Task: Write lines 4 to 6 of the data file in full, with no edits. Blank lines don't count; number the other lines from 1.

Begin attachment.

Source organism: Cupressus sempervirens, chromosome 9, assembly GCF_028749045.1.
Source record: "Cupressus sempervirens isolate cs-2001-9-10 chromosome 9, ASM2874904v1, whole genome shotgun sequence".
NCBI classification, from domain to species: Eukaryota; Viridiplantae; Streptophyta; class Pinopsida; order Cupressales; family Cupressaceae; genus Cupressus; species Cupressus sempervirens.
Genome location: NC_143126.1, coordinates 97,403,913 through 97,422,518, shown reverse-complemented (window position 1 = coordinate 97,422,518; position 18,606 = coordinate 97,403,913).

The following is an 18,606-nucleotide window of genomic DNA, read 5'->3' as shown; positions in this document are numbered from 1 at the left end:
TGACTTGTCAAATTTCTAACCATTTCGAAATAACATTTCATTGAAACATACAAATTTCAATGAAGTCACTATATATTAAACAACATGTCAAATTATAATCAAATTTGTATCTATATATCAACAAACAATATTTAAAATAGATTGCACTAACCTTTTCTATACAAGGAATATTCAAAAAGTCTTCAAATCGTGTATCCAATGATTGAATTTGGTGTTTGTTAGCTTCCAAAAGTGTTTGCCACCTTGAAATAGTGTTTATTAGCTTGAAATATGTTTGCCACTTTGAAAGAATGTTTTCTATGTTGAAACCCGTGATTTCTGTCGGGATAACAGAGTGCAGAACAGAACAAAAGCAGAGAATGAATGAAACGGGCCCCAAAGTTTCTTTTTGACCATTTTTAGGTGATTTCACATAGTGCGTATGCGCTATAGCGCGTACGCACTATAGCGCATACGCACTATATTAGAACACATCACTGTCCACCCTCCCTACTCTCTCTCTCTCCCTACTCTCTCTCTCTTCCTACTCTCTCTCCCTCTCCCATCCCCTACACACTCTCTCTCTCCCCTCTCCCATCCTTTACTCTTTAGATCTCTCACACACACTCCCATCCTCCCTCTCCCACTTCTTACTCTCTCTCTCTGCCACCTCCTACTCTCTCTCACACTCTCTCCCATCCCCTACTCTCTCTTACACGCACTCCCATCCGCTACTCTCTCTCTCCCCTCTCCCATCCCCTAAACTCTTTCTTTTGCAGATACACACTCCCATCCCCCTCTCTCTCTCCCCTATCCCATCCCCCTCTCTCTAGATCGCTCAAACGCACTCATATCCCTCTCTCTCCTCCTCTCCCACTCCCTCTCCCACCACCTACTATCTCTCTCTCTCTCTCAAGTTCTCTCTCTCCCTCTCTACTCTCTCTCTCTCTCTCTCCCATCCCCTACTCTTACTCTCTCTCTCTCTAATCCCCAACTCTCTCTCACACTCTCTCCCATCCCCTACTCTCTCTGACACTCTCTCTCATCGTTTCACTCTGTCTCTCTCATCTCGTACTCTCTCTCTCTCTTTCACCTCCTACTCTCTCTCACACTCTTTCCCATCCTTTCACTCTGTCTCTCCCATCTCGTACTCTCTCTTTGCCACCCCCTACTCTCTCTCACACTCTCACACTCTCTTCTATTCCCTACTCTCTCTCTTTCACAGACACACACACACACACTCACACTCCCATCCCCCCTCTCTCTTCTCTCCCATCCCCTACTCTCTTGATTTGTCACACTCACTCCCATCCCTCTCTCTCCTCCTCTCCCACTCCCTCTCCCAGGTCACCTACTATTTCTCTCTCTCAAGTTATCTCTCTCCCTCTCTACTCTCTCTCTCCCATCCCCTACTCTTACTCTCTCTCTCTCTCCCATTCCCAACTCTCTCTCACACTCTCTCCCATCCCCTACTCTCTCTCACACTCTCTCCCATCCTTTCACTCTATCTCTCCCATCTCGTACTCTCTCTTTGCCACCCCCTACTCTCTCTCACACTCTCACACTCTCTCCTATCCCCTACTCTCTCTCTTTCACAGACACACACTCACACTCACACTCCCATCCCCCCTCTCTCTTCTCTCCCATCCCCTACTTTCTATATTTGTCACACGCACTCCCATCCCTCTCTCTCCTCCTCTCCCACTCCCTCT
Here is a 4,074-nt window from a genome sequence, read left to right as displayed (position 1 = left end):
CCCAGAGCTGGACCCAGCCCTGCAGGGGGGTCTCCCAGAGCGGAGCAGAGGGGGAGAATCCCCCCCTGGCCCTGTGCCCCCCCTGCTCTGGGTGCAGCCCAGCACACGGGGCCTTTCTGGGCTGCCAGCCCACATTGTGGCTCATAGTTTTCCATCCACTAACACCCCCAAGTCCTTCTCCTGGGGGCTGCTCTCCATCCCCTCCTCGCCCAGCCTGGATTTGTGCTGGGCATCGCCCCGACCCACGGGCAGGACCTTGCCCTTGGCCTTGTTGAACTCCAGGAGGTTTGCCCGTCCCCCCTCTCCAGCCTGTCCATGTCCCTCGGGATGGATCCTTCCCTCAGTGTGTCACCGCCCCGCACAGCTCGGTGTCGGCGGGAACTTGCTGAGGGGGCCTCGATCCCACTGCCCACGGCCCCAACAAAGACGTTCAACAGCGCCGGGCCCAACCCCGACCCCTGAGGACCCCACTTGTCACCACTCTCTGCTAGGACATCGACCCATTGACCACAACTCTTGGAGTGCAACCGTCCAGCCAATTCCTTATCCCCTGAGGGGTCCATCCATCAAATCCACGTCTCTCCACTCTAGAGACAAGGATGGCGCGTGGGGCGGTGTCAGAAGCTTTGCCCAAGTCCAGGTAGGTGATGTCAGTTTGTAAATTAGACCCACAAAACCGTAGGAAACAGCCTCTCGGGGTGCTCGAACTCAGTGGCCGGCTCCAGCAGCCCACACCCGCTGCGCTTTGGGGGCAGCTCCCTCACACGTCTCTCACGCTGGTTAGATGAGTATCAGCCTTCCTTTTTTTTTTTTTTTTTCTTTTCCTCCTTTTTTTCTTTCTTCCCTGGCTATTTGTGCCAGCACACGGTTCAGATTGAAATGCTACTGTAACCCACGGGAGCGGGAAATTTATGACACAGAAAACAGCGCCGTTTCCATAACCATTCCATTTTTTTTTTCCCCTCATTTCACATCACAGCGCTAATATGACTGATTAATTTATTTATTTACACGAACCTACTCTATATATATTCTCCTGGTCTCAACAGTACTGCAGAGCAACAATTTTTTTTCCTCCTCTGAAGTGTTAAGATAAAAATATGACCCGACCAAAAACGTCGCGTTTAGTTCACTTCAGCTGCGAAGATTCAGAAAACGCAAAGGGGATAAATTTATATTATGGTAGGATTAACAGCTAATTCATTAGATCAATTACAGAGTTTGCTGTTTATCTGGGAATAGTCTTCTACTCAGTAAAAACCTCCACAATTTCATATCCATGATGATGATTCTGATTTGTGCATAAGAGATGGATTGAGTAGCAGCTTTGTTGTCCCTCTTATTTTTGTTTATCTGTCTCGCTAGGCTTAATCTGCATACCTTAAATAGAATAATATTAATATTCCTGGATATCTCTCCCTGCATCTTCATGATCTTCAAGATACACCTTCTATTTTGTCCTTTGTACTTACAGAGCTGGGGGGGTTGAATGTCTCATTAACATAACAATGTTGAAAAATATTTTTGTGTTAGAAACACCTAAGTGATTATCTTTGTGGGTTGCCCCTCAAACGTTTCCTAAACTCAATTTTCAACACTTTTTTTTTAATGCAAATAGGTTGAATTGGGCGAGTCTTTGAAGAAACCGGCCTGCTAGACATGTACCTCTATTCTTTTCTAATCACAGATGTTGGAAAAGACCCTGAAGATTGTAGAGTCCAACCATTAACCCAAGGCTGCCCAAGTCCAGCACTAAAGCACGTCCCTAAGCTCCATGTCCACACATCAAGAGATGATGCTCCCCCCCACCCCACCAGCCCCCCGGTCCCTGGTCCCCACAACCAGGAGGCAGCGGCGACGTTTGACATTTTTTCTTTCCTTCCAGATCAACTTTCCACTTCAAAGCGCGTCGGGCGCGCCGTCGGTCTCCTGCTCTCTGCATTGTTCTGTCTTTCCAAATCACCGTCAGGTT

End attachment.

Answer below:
Genome location: NC_143126.1, coordinates 97,403,913 through 97,422,518, shown reverse-complemented (window position 1 = coordinate 97,422,518; position 18,606 = coordinate 97,403,913).

The following is an 18,606-nucleotide window of genomic DNA, read 5'->3' as shown; positions in this document are numbered from 1 at the left end:
TGACTTGTCAAATTTCTAACCATTTCGAAATAACATTTCATTGAAACATACAAATTTCAATGAAGTCACTATATATTAAACAACATGTCAAATTATAATCAAATTTGTATCTATATATCAACAAACAATATTTAAAATAGATTGCACTAACCTTTTCTATACAAGGAATATTCAAAAAGTCTTCAAATCGTGTATCCAATGATTGAATTTGGTGTTTGTTAGCTTCCAAAAGTGTTTGCCACCTTGAAATAGTGTTTATTAGCTTGAAATATGTTTGCCACTTTGAAAGAATGTTTTCTATGTTGAAACCCGTGATTTCTGTCGGGATAACAGAGTGCAGAACAGAACAAAAGCAGAGAATGAATGAAACGGGCCCCAAAGTTTCTTTTTGACCATTTTTAGGTGATTTCACATAGTGCGTATGCGCTATAGCGCGTACGCACTATAGCGCATACGCACTATATTAGAACACATCACTGTCCACCCTCCCTACTCTCTCTCTCTCCCTACTCTCTCTCTCTTCCTACTCTCTCTCCCTCTCCCATCCCCTACACACTCTCTCTCTCCCCTCTCCCATCCTTTACTCTTTAGATCTCTCACACACACTCCCATCCTCCCTCTCCCACTTCTTACTCTCTCTCTCTGCCACCTCCTACTCTCTCTCACACTCTCTCCCATCCCCTACTCTCTCTTACACGCACTCCCATCCGCTACTCTCTCTCTCCCCTCTCCCATCCCCTAAACTCTTTCTTTTGCAGATACACACTCCCATCCCCCTCTCTCTCTCCCCTATCCCATCCCCCTCTCTCTAGATCGCTCAAACGCACTCATATCCCTCTCTCTCCTCCTCTCCCACTCCCTCTCCCACCACCTACTATCTCTCTCTCTCTCTCAAGTTCTCTCTCTCCCTCTCTACTCTCTCTCTCTCTCTCTCCCATCCCCTACTCTTACTCTCTCTCTCTCTAATCCCCAACTCTCTCTCACACTCTCTCCCATCCCCTACTCTCTCTGACACTCTCTCTCATCGTTTCACTCTGTCTCTCTCATCTCGTACTCTCTCTCTCTCTTTCACCTCCTACTCTCTCTCACACTCTTTCCCATCCTTTCACTCTGTCTCTCCCATCTCGTACTCTCTCTTTGCCACCCCCTACTCTCTCTCACACTCTCACACTCTCTTCTATTCCCTACTCTCTCTCTTTCACAGACACACACACACACACTCACACTCCCATCCCCCCTCTCTCTTCTCTCCCATCCCCTACTCTCTTGATTTGTCACACTCACTCCCATCCCTCTCTCTCCTCCTCTCCCACTCCCTCTCCCAGGTCACCTACTATTTCTCTCTCTCAAGTTATCTCTCTCCCTCTCTACTCTCTCTCTCCCATCCCCTACTCTTACTCTCTCTCTCTCTCCCATTCCCAACTCTCTCTCACACTCTCTCCCATCCCCTACTCTCTCTCACACTCTCTCCCATCCTTTCACTCTATCTCTCCCATCTCGTACTCTCTCTTTGCCACCCCCTACTCTCTCTCACACTCTCACACTCTCTCCTATCCCCTACTCTCTCTCTTTCACAGACACACACTCACACTCACACTCCCATCCCCCCTCTCTCTTCTCTCCCATCCCCTACTTTCTATATTTGTCACACGCACTCCCATCCCTCTCTCTCCTCCTCTCCCACTCCCTCT